Prehospital shock index to assess 28-day mortality for septic shock In the prehospital setting, early identification of septic shock (SS) with high risk of mortality aims to initiate early treatments and to decide delivery unit (emergency department (ED) or intensive care unit (ICU)). In this context, there is a need for a prognostic measure of severity and death in order to early detect patients with a higher risk of pejorative evolution. In this study, we describe the association between (...) prehospital shock index (SI) and mortality at day 28 of patients with SS initially cared for in the prehospital setting by a mobile intensive care unit (MICU).Patients with SS cared for by a MICU between January 2016 and May 2019 were retrospectively analyzed. Using propensity score, the association between SI and mortality was assessed by Odd Ratio (OR) with 95 percent confidence interval [95 CI].One-hundred and fourteen patients among which 78 males (68%) were analysed. The mean age was 71 ± 14 years

2020 EvidenceUpdates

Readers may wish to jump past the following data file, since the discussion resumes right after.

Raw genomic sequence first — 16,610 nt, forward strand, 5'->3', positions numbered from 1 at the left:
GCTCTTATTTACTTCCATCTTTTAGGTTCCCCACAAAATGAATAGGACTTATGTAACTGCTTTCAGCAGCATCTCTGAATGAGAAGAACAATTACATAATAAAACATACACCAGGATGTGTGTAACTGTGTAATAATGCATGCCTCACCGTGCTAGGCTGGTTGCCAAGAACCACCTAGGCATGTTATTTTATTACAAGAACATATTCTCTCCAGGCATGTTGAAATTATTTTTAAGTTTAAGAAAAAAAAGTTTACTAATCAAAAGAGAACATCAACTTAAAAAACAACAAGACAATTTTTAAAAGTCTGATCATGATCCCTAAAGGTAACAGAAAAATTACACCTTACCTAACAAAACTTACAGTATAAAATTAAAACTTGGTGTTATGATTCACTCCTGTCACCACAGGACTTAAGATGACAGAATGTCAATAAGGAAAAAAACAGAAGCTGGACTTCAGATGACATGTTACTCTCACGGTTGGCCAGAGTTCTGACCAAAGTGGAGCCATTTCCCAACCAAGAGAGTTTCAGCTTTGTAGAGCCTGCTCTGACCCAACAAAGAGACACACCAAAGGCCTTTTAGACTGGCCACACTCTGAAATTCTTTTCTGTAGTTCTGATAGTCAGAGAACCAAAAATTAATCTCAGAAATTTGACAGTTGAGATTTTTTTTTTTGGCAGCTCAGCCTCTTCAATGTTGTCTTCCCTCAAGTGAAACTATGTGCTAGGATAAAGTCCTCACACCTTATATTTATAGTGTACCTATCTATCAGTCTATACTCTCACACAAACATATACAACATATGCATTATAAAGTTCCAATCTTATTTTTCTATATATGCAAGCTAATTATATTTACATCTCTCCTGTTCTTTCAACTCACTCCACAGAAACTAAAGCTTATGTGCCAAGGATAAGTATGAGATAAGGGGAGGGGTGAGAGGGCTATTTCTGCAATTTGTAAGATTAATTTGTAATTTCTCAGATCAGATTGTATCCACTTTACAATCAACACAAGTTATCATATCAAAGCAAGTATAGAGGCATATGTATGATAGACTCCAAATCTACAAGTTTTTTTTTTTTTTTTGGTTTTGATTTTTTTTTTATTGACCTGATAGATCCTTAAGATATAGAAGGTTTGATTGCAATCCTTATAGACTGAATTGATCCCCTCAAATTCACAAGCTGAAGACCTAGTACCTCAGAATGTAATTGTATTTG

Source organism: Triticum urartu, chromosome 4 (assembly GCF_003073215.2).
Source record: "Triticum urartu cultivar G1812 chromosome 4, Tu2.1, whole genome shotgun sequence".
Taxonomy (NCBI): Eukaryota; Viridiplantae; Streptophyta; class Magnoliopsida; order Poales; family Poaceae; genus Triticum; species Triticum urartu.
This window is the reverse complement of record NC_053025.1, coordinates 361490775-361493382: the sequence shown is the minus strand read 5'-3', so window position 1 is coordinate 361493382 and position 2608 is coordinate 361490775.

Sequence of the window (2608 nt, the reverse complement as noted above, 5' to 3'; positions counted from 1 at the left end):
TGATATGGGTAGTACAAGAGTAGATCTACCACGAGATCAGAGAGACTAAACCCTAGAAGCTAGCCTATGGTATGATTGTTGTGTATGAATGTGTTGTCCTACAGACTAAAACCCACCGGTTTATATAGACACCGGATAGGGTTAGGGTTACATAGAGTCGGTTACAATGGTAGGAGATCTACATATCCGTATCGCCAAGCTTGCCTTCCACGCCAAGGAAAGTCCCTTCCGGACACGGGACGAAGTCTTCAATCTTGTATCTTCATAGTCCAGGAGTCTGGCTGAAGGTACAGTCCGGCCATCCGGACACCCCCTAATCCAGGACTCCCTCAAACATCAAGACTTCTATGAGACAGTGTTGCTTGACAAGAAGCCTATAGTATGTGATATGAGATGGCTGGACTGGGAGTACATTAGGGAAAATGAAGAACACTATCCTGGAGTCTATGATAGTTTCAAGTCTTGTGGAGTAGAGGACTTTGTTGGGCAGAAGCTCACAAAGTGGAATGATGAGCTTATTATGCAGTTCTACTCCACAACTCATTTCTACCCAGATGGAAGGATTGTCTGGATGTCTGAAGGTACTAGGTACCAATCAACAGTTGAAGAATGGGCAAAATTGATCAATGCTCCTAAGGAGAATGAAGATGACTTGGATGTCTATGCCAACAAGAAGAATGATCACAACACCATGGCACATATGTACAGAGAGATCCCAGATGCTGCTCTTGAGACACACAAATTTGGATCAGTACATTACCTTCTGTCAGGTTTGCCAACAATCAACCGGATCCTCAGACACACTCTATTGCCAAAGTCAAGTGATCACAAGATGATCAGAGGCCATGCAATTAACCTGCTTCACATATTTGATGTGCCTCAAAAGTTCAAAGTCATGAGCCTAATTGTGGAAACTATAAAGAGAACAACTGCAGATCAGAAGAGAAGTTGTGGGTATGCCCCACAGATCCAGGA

3. Shock index as a predictor of hospital admission and inpatient mortality in a US national database of emergency departments (Abstract)

Shock index as a predictor of hospital admission and inpatient mortality in a US national database of emergency departments The shock index (SI), defined as the ratio of the heart rate (HR) to the systolic blood pressure (BP), is used as a prognostic tool in trauma and in specific disease states. However, there is scarcity of data about the utility of the SI in the general emergency department (ED)population. Our goal was to use a large national database of EDs in the United States (US

2019 EvidenceUpdates

4. Value of variation index of inferior vena cava diameter in predicting fluid responsiveness in patients with circulatory shock receiving mechanical ventilation: a systematic review and meta-analysis (Full text)